Developments based on QFD and TRIZ in a Mechanical Engineering Design Course

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International Journal of Design Education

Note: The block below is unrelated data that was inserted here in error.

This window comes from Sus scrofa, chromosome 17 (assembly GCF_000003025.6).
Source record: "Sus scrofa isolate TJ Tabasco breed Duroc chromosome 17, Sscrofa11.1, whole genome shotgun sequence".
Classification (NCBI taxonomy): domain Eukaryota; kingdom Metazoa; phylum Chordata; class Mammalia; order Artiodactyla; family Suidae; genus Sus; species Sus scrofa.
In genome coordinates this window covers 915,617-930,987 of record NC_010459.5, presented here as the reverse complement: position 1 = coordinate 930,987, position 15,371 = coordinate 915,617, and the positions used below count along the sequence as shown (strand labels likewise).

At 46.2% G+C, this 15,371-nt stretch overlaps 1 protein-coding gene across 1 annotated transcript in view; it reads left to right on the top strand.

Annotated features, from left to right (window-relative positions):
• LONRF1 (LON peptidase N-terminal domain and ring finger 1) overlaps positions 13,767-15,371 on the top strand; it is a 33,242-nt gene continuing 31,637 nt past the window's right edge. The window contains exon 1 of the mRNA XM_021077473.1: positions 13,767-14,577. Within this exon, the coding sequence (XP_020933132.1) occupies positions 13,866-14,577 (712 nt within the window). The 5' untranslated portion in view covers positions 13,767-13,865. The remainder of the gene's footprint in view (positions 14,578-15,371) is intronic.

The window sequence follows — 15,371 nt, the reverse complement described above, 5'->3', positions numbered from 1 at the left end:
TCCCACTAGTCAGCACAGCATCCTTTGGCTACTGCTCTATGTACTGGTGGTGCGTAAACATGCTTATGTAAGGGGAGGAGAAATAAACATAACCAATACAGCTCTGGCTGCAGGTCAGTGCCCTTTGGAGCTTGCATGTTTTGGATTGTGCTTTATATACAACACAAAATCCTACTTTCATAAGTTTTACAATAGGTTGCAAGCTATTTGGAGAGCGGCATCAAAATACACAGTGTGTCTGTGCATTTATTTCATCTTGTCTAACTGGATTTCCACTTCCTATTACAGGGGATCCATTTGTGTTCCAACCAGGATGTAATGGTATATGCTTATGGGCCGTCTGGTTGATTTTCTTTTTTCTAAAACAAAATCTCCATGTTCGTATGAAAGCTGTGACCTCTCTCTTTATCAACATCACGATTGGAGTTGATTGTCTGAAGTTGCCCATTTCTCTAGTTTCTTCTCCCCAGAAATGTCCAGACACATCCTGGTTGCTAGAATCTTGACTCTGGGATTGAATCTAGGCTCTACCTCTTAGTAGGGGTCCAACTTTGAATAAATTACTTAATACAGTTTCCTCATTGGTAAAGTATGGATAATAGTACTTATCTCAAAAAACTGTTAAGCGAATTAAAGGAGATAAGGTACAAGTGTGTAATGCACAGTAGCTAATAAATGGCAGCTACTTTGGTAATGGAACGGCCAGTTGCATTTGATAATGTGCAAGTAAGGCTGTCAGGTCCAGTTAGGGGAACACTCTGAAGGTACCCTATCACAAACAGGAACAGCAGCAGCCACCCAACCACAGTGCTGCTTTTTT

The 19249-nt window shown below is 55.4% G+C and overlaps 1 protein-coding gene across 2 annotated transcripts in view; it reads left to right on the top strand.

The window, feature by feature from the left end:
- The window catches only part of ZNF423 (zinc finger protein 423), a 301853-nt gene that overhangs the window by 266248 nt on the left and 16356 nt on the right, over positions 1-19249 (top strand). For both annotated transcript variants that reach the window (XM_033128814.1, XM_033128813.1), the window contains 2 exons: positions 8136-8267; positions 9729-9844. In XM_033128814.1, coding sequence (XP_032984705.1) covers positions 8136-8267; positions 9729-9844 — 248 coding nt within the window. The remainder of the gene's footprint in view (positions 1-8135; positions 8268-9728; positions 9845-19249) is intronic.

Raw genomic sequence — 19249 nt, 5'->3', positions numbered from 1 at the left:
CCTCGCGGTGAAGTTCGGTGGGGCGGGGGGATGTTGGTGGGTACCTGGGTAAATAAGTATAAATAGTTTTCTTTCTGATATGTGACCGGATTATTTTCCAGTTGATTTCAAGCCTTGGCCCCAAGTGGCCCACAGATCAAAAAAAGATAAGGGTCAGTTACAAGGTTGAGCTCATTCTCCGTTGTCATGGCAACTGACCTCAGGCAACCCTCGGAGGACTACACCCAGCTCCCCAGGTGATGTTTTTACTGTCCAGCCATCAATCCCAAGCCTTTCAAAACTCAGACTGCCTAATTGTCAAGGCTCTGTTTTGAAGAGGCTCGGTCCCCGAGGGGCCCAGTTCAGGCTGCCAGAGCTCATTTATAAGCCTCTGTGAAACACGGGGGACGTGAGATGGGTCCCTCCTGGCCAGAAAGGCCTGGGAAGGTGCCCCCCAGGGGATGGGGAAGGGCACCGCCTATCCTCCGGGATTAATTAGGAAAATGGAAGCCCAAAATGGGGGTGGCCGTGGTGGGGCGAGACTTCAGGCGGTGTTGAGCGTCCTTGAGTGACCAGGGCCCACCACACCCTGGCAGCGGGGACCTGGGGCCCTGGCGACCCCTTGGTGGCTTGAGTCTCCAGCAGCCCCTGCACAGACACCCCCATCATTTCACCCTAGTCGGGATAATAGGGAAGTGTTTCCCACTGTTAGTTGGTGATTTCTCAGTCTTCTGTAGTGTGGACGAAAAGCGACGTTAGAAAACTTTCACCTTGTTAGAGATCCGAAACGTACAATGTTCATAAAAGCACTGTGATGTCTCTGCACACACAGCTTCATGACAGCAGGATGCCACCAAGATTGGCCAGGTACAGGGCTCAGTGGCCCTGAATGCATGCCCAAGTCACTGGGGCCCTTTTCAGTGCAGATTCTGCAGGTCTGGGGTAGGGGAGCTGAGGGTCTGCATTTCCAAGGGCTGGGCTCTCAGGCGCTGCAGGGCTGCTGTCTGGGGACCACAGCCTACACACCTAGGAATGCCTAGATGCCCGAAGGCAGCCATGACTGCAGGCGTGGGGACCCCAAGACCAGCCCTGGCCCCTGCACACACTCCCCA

A new course introduces modern concept-design methods to first-year mechanical engineering students at Georgia Southern University, USA. Since students at this college level do not have design experience or engineering science knowledge, the class follows a breakdown of the design process, the steps of it being sequentially applied in a student team project to develop original design concepts for a product. The focus is placed on customer needs, which the students develop by the Quality Function Deployment (QFD) technique. The QFD sequence requires students to realize first customers and their requirements, to then carry out market research for existing competing products, and generate specifications and design constraints. The employed design sequence leads first-year students to apply some classic and modern concept generation techniques (such as TRIZ) in a team project; generated concepts are then evaluated to realize a final one. As a follow-up of that project, the author has developed and teaches the use of a novel design-improvement sequence, which combines QFD and TRIZ and overcomes the contradictions between engineering specifications. Examples of student work and assessment of student learning outcomes are presented and discussed. They show that the teaching and use of the author’s QFD-TRIZ sequence successfully guide students to learn and effectively apply the TRIZ methodology.